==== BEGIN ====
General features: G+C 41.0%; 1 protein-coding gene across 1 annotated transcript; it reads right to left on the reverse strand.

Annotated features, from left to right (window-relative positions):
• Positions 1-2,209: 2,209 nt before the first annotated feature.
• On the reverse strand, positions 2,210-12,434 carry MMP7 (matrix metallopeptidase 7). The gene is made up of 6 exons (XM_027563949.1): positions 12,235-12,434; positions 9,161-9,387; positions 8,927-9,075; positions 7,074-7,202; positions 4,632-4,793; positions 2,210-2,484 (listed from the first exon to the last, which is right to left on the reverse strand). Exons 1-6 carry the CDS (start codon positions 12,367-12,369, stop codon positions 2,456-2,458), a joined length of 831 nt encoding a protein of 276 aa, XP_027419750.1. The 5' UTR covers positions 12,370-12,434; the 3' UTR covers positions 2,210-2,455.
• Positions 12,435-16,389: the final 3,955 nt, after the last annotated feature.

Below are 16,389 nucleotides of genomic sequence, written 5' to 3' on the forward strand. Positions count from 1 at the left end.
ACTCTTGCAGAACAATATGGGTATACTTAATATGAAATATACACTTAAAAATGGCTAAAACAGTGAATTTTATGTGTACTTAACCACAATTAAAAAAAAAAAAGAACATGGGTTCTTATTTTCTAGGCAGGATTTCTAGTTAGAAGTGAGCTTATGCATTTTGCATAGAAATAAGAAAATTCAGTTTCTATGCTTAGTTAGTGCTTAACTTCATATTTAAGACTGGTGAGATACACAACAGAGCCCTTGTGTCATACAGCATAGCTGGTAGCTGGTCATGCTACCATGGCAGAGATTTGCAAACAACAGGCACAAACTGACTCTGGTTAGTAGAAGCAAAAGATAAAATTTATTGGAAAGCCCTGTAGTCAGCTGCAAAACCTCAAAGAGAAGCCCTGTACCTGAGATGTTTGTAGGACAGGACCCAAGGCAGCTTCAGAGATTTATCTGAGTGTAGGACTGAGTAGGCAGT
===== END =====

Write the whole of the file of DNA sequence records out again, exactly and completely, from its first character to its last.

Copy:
General features: G+C 41.0%; 1 protein-coding gene across 1 annotated transcript; it reads right to left on the reverse strand.

Annotated features, from left to right (window-relative positions):
• Positions 1-2,209: 2,209 nt before the first annotated feature.
• On the reverse strand, positions 2,210-12,434 carry MMP7 (matrix metallopeptidase 7). The gene is made up of 6 exons (XM_027563949.1): positions 12,235-12,434; positions 9,161-9,387; positions 8,927-9,075; positions 7,074-7,202; positions 4,632-4,793; positions 2,210-2,484 (listed from the first exon to the last, which is right to left on the reverse strand). Exons 1-6 carry the CDS (start codon positions 12,367-12,369, stop codon positions 2,456-2,458), a joined length of 831 nt encoding a protein of 276 aa, XP_027419750.1. The 5' UTR covers positions 12,370-12,434; the 3' UTR covers positions 2,210-2,455.
• Positions 12,435-16,389: the final 3,955 nt, after the last annotated feature.

Below are 16,389 nucleotides of genomic sequence, written 5' to 3' on the forward strand. Positions count from 1 at the left end.
ACTCTTGCAGAACAATATGGGTATACTTAATATGAAATATACACTTAAAAATGGCTAAAACAGTGAATTTTATGTGTACTTAACCACAATTAAAAAAAAAAAAGAACATGGGTTCTTATTTTCTAGGCAGGATTTCTAGTTAGAAGTGAGCTTATGCATTTTGCATAGAAATAAGAAAATTCAGTTTCTATGCTTAGTTAGTGCTTAACTTCATATTTAAGACTGGTGAGATACACAACAGAGCCCTTGTGTCATACAGCATAGCTGGTAGCTGGTCATGCTACCATGGCAGAGATTTGCAAACAACAGGCACAAACTGACTCTGGTTAGTAGAAGCAAAAGATAAAATTTATTGGAAAGCCCTGTAGTCAGCTGCAAAACCTCAAAGAGAAGCCCTGTACCTGAGATGTTTGTAGGACAGGACCCAAGGCAGCTTCAGAGATTTATCTGAGTGTAGGACTGAGTAGGCAGT